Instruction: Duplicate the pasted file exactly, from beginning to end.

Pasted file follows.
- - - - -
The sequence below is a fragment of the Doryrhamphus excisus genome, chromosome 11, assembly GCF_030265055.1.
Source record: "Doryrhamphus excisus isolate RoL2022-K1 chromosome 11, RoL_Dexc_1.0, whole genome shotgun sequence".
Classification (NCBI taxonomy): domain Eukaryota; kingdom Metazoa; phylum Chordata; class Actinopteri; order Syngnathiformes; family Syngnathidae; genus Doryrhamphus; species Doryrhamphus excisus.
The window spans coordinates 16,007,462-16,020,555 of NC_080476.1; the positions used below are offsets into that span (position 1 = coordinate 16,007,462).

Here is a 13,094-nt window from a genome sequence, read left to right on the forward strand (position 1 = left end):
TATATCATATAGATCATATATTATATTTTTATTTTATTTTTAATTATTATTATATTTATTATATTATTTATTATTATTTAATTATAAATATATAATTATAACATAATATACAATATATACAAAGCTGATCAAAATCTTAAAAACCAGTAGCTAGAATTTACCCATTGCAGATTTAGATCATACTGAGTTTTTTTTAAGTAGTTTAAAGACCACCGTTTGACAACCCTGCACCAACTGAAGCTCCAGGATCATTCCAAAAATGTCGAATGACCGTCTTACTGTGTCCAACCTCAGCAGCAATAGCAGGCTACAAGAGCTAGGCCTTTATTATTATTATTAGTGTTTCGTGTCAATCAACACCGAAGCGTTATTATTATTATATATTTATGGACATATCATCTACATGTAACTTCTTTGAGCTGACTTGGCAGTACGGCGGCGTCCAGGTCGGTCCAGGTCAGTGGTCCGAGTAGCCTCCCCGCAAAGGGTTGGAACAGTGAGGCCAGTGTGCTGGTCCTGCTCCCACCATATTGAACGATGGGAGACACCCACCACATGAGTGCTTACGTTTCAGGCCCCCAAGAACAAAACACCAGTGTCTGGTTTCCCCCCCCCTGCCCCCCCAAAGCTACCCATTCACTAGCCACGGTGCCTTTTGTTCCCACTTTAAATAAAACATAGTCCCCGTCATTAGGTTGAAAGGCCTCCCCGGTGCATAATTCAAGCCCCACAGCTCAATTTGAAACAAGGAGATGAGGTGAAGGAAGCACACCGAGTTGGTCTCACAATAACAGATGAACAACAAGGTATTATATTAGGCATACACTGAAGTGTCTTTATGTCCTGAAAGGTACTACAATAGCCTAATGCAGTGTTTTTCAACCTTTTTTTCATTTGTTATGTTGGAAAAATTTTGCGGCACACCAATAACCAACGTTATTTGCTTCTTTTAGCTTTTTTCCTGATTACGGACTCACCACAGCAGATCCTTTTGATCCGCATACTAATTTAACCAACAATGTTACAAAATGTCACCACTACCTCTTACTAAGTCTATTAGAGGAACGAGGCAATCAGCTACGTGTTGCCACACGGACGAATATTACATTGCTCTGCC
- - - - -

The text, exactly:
The sequence below is a fragment of the Doryrhamphus excisus genome, chromosome 11, assembly GCF_030265055.1.
Source record: "Doryrhamphus excisus isolate RoL2022-K1 chromosome 11, RoL_Dexc_1.0, whole genome shotgun sequence".
Classification (NCBI taxonomy): domain Eukaryota; kingdom Metazoa; phylum Chordata; class Actinopteri; order Syngnathiformes; family Syngnathidae; genus Doryrhamphus; species Doryrhamphus excisus.
The window spans coordinates 16,007,462-16,020,555 of NC_080476.1; the positions used below are offsets into that span (position 1 = coordinate 16,007,462).

Here is a 13,094-nt window from a genome sequence, read left to right on the forward strand (position 1 = left end):
TATATCATATAGATCATATATTATATTTTTATTTTATTTTTAATTATTATTATATTTATTATATTATTTATTATTATTTAATTATAAATATATAATTATAACATAATATACAATATATACAAAGCTGATCAAAATCTTAAAAACCAGTAGCTAGAATTTACCCATTGCAGATTTAGATCATACTGAGTTTTTTTTAAGTAGTTTAAAGACCACCGTTTGACAACCCTGCACCAACTGAAGCTCCAGGATCATTCCAAAAATGTCGAATGACCGTCTTACTGTGTCCAACCTCAGCAGCAATAGCAGGCTACAAGAGCTAGGCCTTTATTATTATTATTAGTGTTTCGTGTCAATCAACACCGAAGCGTTATTATTATTATATATTTATGGACATATCATCTACATGTAACTTCTTTGAGCTGACTTGGCAGTACGGCGGCGTCCAGGTCGGTCCAGGTCAGTGGTCCGAGTAGCCTCCCCGCAAAGGGTTGGAACAGTGAGGCCAGTGTGCTGGTCCTGCTCCCACCATATTGAACGATGGGAGACACCCACCACATGAGTGCTTACGTTTCAGGCCCCCAAGAACAAAACACCAGTGTCTGGTTTCCCCCCCCCTGCCCCCCCAAAGCTACCCATTCACTAGCCACGGTGCCTTTTGTTCCCACTTTAAATAAAACATAGTCCCCGTCATTAGGTTGAAAGGCCTCCCCGGTGCATAATTCAAGCCCCACAGCTCAATTTGAAACAAGGAGATGAGGTGAAGGAAGCACACCGAGTTGGTCTCACAATAACAGATGAACAACAAGGTATTATATTAGGCATACACTGAAGTGTCTTTATGTCCTGAAAGGTACTACAATAGCCTAATGCAGTGTTTTTCAACCTTTTTTTCATTTGTTATGTTGGAAAAATTTTGCGGCACACCAATAACCAACGTTATTTGCTTCTTTTAGCTTTTTTCCTGATTACGGACTCACCACAGCAGATCCTTTTGATCCGCATACTAATTTAACCAACAATGTTACAAAATGTCACCACTACCTCTTACTAAGTCTATTAGAGGAACGAGGCAATCAGCTACGTGTTGCCACACGGACGAATATTACATTGCTCTGCC